+     oob.err[mtry] = fit$mse[500]
+     pred=predict(fit,data[-train,])
+     test.err[mtry]=with(data[-train,],mean((price-pred)^2))
+     cat(mtry," ")
+ }
1  2  3  4  5  6  7  8  9  10  11  12  13  
> matplot(1:mtry,cbind(test.err,oob.err),pch=19,col=c('red','blue'),type='b',ylab='Mean Squared Error',xlab='# of features at each split')
> legend("topright",legend=c("Out of bag","Test"),pch=19,col=c("red","blue"))

alt text

Looks like in this case the OOB error does not do a decent job in predicting the test error. Also, there is not a lot of change in the test error for anything between 4 and 8 features at each split. Hence I keep it at 4 (simpler the better).

Classification: Linear Discriminant Analysis over all features.

For the purpose of classification. I divided the devices into three classes:

  1. Cheap devices: costing $200 or less
  2. Not-so-cheap devices: costing between $200 - $500
  3. Expensive devices: costing $500 and above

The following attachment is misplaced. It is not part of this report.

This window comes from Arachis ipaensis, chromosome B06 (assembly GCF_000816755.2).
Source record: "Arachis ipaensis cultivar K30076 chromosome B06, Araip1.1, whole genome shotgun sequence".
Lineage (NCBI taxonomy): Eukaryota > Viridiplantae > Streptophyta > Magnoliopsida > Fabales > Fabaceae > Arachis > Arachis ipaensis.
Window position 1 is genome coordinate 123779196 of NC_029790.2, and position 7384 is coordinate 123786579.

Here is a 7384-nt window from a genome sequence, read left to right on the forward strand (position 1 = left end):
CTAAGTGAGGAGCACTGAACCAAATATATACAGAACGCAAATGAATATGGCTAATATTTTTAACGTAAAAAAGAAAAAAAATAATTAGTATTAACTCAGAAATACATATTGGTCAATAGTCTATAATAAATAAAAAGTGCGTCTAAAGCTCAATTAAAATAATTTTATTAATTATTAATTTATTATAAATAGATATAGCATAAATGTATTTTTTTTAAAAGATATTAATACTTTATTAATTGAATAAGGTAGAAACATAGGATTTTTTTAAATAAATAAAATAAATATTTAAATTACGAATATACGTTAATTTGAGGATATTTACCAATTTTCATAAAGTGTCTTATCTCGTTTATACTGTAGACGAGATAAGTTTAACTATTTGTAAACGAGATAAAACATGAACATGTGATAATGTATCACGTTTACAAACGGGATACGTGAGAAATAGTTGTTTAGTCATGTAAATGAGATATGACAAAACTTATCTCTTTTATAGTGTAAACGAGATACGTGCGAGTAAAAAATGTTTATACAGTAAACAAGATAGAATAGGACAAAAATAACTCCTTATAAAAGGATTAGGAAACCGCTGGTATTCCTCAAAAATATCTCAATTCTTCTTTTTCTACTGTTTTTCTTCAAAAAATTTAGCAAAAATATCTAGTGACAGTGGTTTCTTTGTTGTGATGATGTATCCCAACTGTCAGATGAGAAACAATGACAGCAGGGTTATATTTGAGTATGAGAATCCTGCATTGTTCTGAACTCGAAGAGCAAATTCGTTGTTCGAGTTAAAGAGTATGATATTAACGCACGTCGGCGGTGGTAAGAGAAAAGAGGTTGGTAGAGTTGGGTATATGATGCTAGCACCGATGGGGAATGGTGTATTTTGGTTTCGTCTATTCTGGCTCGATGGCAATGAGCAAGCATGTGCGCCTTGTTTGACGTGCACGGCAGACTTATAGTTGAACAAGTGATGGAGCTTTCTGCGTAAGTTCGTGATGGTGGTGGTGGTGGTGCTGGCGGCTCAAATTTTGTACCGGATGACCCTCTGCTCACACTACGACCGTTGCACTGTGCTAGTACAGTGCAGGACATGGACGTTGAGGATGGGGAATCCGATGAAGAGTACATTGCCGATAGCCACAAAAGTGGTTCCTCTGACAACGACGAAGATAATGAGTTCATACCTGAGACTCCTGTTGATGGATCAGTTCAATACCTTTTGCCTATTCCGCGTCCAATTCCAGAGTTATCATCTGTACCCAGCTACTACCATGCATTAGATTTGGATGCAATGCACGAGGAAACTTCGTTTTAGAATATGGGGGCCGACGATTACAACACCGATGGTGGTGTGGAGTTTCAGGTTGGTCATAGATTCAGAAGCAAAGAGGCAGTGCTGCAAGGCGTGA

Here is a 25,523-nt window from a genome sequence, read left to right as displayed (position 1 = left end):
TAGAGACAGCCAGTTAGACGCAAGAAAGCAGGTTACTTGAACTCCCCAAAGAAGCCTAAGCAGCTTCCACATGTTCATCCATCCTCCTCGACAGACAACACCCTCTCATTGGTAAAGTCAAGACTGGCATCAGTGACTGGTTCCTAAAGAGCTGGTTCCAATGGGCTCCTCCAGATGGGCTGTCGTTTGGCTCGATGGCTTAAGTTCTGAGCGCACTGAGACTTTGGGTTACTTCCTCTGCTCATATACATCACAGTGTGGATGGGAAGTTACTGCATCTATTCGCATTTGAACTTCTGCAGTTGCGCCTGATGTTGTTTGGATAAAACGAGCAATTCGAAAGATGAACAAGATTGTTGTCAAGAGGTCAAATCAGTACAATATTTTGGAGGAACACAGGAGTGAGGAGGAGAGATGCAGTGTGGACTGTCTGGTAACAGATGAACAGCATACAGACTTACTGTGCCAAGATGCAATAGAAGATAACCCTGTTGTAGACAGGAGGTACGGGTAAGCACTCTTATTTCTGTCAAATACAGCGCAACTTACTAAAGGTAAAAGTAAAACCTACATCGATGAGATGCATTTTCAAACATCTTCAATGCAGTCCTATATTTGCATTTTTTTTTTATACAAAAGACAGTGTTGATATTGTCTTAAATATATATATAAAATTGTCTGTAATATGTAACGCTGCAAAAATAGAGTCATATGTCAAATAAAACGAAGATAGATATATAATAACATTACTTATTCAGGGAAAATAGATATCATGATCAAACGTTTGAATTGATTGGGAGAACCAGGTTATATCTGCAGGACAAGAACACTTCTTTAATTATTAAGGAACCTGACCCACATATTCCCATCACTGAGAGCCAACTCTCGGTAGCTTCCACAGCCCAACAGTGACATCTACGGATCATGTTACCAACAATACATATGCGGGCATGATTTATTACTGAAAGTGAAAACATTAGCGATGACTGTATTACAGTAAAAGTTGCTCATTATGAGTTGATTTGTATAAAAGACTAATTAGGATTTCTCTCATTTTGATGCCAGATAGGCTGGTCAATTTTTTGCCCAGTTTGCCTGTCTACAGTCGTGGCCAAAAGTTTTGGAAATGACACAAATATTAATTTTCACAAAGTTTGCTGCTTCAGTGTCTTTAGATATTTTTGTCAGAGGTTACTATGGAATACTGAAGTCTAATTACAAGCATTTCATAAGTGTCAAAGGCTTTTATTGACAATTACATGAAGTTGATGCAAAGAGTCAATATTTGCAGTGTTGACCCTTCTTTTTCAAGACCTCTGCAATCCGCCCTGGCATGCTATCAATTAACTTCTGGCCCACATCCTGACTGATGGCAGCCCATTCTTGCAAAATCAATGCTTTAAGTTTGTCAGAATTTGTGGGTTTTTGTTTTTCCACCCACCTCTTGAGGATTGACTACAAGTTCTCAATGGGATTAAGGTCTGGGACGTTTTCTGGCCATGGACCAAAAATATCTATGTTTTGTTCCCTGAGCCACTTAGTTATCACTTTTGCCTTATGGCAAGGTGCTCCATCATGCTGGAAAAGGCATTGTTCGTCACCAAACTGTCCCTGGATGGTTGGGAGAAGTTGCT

> require(MASS)
Loading required package: MASS
> fitlda = lda(price_category~.-name-price,data=data,subset=train)
> fitlda
Call:
lda(price_category ~ . - name - price, data = data, subset = train)

Prior probabilities of groups:
         1          2          3
0.42444444 0.47777778 0.09777778

Group means:
        LTE     year   weight display_typeOLED display_typeOTHER screen_size      ppi  cpu_ghz      ram  internal    camera front_cam
1 0.6596859 2015.508 155.2094       0.02879581        0.26963351    4.933168 264.8141 1.291107 1.674450  17.73530  8.486518  3.968325
2 0.7790698 2015.258 192.6349       0.15348837        0.18372093    5.555233 335.1279 1.617312 2.999730  46.57702 11.764767  7.553721